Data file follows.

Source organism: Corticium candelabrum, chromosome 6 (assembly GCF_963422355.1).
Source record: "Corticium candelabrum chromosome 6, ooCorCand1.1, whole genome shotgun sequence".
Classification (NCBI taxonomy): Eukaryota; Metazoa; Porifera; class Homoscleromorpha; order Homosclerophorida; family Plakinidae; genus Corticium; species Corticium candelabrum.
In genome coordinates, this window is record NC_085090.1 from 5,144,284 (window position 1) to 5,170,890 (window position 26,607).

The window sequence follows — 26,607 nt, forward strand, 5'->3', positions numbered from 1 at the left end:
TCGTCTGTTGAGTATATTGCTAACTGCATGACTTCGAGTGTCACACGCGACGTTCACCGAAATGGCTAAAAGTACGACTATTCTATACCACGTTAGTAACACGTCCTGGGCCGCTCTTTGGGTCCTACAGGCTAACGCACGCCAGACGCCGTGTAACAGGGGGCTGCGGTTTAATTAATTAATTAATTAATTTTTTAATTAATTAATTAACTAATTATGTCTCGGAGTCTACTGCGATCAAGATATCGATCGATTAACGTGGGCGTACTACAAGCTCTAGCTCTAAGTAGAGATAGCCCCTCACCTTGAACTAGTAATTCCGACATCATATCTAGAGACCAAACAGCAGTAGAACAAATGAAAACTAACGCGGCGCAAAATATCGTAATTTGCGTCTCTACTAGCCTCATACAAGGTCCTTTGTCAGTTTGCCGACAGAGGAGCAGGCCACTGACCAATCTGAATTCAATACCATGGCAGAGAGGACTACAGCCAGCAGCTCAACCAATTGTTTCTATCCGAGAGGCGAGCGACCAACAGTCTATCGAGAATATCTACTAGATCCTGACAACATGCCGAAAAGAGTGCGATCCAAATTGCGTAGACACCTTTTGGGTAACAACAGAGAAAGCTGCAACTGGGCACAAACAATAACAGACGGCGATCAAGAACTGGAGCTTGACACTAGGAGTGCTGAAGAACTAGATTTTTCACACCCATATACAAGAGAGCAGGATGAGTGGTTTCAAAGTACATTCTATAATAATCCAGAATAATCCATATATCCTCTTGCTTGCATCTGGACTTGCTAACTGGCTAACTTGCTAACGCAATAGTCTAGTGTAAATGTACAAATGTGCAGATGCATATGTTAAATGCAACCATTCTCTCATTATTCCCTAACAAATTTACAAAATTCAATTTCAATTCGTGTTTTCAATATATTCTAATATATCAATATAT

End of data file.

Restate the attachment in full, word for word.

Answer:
Source organism: Corticium candelabrum, chromosome 6 (assembly GCF_963422355.1).
Source record: "Corticium candelabrum chromosome 6, ooCorCand1.1, whole genome shotgun sequence".
Classification (NCBI taxonomy): Eukaryota; Metazoa; Porifera; class Homoscleromorpha; order Homosclerophorida; family Plakinidae; genus Corticium; species Corticium candelabrum.
In genome coordinates, this window is record NC_085090.1 from 5,144,284 (window position 1) to 5,170,890 (window position 26,607).

The window sequence follows — 26,607 nt, forward strand, 5'->3', positions numbered from 1 at the left end:
TCGTCTGTTGAGTATATTGCTAACTGCATGACTTCGAGTGTCACACGCGACGTTCACCGAAATGGCTAAAAGTACGACTATTCTATACCACGTTAGTAACACGTCCTGGGCCGCTCTTTGGGTCCTACAGGCTAACGCACGCCAGACGCCGTGTAACAGGGGGCTGCGGTTTAATTAATTAATTAATTAATTTTTTAATTAATTAATTAACTAATTATGTCTCGGAGTCTACTGCGATCAAGATATCGATCGATTAACGTGGGCGTACTACAAGCTCTAGCTCTAAGTAGAGATAGCCCCTCACCTTGAACTAGTAATTCCGACATCATATCTAGAGACCAAACAGCAGTAGAACAAATGAAAACTAACGCGGCGCAAAATATCGTAATTTGCGTCTCTACTAGCCTCATACAAGGTCCTTTGTCAGTTTGCCGACAGAGGAGCAGGCCACTGACCAATCTGAATTCAATACCATGGCAGAGAGGACTACAGCCAGCAGCTCAACCAATTGTTTCTATCCGAGAGGCGAGCGACCAACAGTCTATCGAGAATATCTACTAGATCCTGACAACATGCCGAAAAGAGTGCGATCCAAATTGCGTAGACACCTTTTGGGTAACAACAGAGAAAGCTGCAACTGGGCACAAACAATAACAGACGGCGATCAAGAACTGGAGCTTGACACTAGGAGTGCTGAAGAACTAGATTTTTCACACCCATATACAAGAGAGCAGGATGAGTGGTTTCAAAGTACATTCTATAATAATCCAGAATAATCCATATATCCTCTTGCTTGCATCTGGACTTGCTAACTGGCTAACTTGCTAACGCAATAGTCTAGTGTAAATGTACAAATGTGCAGATGCATATGTTAAATGCAACCATTCTCTCATTATTCCCTAACAAATTTACAAAATTCAATTTCAATTCGTGTTTTCAATATATTCTAATATATCAATATAT